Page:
As we entered, we were greeted with what can only be described as effusive hospitality of the sort you identify with the legendary Bedouin custom of Diyafi where even an enemy must be given shelter and fed for a few days.  I was warmly greeted by a handful of men and immediately asked by the man in the picture above, I believe his name was Ahmed, to join him on the mat where he was seated.  I was quickly brought some tea, a little afternoon treat and invited to hold the Hookah pipe which I believe they call Shesha.  The gentleman then began to tell me how he had served in the military and how richly God had blessed him and his two devoted wives.  I used to quip that I had a child and two wonderful wives at home but Ahmed was serious!  I have no doubt, had we had the time, he would have gladly passed the afternoon sharing conversation and extending hospitality.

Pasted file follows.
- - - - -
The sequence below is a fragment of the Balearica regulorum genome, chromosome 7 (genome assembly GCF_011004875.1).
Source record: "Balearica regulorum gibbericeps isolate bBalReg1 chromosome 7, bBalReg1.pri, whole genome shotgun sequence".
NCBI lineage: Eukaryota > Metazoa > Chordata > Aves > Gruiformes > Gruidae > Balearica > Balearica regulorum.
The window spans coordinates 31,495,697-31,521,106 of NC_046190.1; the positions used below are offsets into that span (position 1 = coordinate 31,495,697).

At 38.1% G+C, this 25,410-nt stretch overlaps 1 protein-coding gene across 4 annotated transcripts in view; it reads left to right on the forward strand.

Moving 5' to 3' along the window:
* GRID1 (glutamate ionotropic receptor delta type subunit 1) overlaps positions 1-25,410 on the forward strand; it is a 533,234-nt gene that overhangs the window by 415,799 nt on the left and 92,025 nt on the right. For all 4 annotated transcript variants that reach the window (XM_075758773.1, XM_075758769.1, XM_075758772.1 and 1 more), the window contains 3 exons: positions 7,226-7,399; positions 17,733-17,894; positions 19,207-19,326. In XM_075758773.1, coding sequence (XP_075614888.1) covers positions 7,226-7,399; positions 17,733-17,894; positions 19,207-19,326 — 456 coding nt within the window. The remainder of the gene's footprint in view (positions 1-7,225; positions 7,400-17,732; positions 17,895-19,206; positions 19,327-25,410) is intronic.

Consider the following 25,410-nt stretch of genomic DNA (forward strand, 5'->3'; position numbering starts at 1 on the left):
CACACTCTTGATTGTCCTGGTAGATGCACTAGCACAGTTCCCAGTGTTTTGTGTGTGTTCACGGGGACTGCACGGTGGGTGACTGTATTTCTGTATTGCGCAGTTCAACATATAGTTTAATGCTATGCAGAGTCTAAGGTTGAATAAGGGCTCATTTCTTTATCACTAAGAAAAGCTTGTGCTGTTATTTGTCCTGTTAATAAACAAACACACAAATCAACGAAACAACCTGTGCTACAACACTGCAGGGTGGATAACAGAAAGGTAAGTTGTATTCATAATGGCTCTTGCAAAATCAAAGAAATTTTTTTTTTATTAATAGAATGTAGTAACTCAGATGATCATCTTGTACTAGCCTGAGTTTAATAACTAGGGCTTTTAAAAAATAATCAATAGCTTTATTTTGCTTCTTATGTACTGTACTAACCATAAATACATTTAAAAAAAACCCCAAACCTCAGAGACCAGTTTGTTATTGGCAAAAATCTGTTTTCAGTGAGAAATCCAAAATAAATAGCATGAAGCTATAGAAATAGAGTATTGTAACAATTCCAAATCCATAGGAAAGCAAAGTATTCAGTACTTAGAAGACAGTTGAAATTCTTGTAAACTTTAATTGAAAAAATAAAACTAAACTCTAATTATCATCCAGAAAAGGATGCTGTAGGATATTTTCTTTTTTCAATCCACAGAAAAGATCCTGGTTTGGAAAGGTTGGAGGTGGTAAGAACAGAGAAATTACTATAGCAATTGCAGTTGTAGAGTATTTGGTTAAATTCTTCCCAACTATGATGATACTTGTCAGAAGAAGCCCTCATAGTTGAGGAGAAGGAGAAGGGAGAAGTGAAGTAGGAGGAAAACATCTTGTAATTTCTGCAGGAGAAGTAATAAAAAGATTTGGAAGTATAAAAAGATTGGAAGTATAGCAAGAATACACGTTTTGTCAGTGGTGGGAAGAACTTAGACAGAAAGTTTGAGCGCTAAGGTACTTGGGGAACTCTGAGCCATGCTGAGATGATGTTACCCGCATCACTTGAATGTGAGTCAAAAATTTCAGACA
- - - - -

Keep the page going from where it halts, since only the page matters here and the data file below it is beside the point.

Gold Souk MarketI wish time permitted me to share many more compelling reasons for making Dubai your next destination.  Since it does not, I point you to the Desert Adventures website which describes just a few of the many available options with this paragraph.

You could be discovering wrecks in the ocean, seeing the world’s tallest tower, attending a diva’s concert, trying your skills at belly and salsa dancing, or going to the theater, feasting on an mouth-watering Arabic buffet in the desert, swimming with the dolphins, dinner cruise on an Arabian dhow, dune bashing, exploring heritage sites, shopping, setting up a business, or even skiing – yes, in the desert! – are just some of the things you can do. The list is endless.